This is not a new phenomenon as, in the last two years, women have doubled the number of men entering the legal profession.Of course, non-Malay law graduates prefer to enter the legal profession rather than join the Judicial and Legal Services with the view, whether rightly or wrongly, that private practice is more lucrative.

In fact, with the revised remuneration scheme, the current basic pay of a magistrate who is a fresh law graduate is RM1989.45 (with additional perks worth about RM1,000 depending on the location where the magistrate serves).

This, of course, is far better off than his predecessor in earlier days, like in the early 1980s when a magistrate’s basic pay was only about RM1,050.

In any event, if the reason for under-representation in the appellate judiciary by NON-MALAYS is due to a lack of meritorious candidates in the Judicial and Legal Services, then resort should be had to the pool of meritorious candidates among senior members of the Bar just like in the case of Jonathan Sumption, QC who recently made history by being the first lawyer to be elevated directly to the Supreme Court of the United Kingdom.

Having said that, let no one mistake me as advocating a quota system or positive discrimination on the grounds of gender, race and religion in judicial appointments because that would go against Article 8(2) of the Federal Constitution.

I am also mindful of the views expressed by some women judges themselves, such as the former justice of the Supreme Court of Canada, Justice Claire L’Heureux-DubĂ©. She argued that it was not enough to have simply more women or minorities on the bench. “What we need”, as she was quoted by Australian judge, Justice McHugh, “is a change in attitudes, not simply a change in chromosomes.”

I disagree.

If there exists a total absence or a huge disproportionate presence of women and minorities at appellate courts, something must be wrong somewhere.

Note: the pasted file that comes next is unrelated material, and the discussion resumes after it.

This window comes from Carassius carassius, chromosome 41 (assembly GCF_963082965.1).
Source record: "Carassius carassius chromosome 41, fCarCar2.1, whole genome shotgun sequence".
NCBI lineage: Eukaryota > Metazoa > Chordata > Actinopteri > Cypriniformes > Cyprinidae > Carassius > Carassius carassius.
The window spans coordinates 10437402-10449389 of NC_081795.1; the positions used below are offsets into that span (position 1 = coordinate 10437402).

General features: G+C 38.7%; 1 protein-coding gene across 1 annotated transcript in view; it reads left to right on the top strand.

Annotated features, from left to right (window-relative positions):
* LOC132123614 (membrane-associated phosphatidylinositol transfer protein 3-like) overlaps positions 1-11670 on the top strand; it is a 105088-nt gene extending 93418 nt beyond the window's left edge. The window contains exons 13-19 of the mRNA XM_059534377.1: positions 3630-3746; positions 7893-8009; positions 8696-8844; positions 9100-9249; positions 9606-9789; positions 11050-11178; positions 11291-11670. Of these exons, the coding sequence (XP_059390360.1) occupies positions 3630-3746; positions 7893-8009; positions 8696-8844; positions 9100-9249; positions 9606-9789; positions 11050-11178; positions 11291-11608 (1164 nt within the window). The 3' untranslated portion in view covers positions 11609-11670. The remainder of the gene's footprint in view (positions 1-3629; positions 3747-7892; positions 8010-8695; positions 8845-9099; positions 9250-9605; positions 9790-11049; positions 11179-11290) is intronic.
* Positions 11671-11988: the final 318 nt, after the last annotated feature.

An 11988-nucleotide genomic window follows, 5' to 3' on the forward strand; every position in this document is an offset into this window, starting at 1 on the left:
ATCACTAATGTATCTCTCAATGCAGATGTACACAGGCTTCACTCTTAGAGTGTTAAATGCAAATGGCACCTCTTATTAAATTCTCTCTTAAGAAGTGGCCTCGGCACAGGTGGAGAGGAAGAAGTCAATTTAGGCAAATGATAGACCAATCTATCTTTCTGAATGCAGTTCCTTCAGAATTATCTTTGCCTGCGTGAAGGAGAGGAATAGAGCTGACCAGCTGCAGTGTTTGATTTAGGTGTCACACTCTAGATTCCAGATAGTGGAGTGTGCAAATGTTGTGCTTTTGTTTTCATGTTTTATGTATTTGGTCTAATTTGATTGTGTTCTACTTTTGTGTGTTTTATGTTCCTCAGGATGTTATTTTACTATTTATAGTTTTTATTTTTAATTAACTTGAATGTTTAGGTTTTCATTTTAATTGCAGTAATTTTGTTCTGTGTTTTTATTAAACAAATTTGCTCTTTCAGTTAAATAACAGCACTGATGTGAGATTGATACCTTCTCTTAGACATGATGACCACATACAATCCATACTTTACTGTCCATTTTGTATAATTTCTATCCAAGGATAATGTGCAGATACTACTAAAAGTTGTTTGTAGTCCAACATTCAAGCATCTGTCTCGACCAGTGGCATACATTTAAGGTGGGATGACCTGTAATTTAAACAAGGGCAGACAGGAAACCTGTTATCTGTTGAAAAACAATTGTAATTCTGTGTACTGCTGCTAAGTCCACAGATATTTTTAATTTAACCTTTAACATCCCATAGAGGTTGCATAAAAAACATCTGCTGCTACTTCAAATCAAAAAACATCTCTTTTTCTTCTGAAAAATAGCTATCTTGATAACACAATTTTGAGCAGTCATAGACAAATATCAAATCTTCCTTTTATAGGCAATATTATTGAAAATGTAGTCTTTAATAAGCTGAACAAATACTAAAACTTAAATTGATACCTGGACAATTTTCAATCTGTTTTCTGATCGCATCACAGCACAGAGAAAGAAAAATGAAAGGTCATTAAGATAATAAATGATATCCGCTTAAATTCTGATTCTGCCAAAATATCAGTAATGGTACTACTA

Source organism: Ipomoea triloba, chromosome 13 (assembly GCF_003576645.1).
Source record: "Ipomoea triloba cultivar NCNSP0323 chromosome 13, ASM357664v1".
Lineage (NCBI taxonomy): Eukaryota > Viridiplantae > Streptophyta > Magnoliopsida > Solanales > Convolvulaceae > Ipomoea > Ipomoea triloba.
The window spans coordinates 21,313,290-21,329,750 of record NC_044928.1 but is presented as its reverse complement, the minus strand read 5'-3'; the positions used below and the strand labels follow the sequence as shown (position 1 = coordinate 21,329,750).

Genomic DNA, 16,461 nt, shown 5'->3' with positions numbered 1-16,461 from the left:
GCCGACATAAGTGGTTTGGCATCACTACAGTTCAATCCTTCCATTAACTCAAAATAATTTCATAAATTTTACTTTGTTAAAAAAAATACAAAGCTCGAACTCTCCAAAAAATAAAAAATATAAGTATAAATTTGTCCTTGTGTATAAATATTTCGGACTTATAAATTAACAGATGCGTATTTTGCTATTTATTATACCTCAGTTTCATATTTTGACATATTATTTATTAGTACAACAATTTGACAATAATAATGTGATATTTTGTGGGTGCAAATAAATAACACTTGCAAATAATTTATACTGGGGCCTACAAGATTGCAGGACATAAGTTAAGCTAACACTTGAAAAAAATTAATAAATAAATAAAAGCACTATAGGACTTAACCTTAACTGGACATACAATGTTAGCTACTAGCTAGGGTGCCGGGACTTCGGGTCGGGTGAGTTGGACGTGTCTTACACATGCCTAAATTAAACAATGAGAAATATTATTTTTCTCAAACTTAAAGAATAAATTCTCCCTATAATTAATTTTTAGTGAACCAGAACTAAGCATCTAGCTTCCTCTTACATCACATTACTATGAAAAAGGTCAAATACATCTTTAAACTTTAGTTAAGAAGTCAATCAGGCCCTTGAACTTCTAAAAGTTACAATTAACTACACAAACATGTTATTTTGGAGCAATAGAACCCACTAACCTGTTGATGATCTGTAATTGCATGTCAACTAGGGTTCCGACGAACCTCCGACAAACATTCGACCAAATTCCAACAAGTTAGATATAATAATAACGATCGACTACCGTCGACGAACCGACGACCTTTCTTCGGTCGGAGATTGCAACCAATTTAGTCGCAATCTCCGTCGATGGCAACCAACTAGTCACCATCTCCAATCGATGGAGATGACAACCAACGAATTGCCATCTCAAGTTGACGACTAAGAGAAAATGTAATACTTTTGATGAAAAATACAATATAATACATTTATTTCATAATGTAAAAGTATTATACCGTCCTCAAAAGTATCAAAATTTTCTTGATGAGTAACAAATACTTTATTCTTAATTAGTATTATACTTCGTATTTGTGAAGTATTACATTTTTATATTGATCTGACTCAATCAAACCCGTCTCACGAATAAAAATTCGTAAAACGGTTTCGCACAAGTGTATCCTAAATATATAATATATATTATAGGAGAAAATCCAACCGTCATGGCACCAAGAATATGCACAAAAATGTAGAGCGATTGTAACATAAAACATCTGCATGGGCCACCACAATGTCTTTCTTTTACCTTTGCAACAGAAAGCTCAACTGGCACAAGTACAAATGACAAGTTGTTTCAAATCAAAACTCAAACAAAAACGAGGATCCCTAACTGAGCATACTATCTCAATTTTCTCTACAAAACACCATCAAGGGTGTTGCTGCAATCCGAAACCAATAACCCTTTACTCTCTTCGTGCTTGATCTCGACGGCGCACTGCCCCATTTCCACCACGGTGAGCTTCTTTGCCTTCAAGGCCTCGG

It is my considered opinion that the Judicial Appointments Commission should always encourage a diverse judiciary which is more representative of the make-up of our country.

We must also correct any perception that our judges, who are the arbiters of civil laws, are not fair and independent especially when they adjudicate upon sensitive issues such as race and religion.

It follows that who we appoint to the seat of justice is a matter of life and death.

As one of America’s finest trial lawyers, Gerry Spence, put it so trenchantly:

“Who are these judges who wield such power over us, a power reserved for God?

Who are these mere humans with the power to wrest children from their mothers and to condemn men to death or cage them like beasts in penitentiaries? Who possesses the power to strip us of our professions, our possessions, our very lives?

“They make law. They may take away your wife or your good name or your freedom or your fortune or your life. They are omnipotent.

And the question is: To whom have we so carelessly granted that power? Are they the kind who would understand you, who from their experiences would know something of the fears and struggles you have faced? Will they care about you or about justice?”

It is, therefore, my honest view that judicial diversity and meritocracy should go hand in hand because a judiciary which does not reflect the society’s diversity will ultimately lose the confidence of that society.

In other words, the strength of any judiciary is primarily dependent on public confidence even if seated on the bench are monolithic judges who are most meritorious.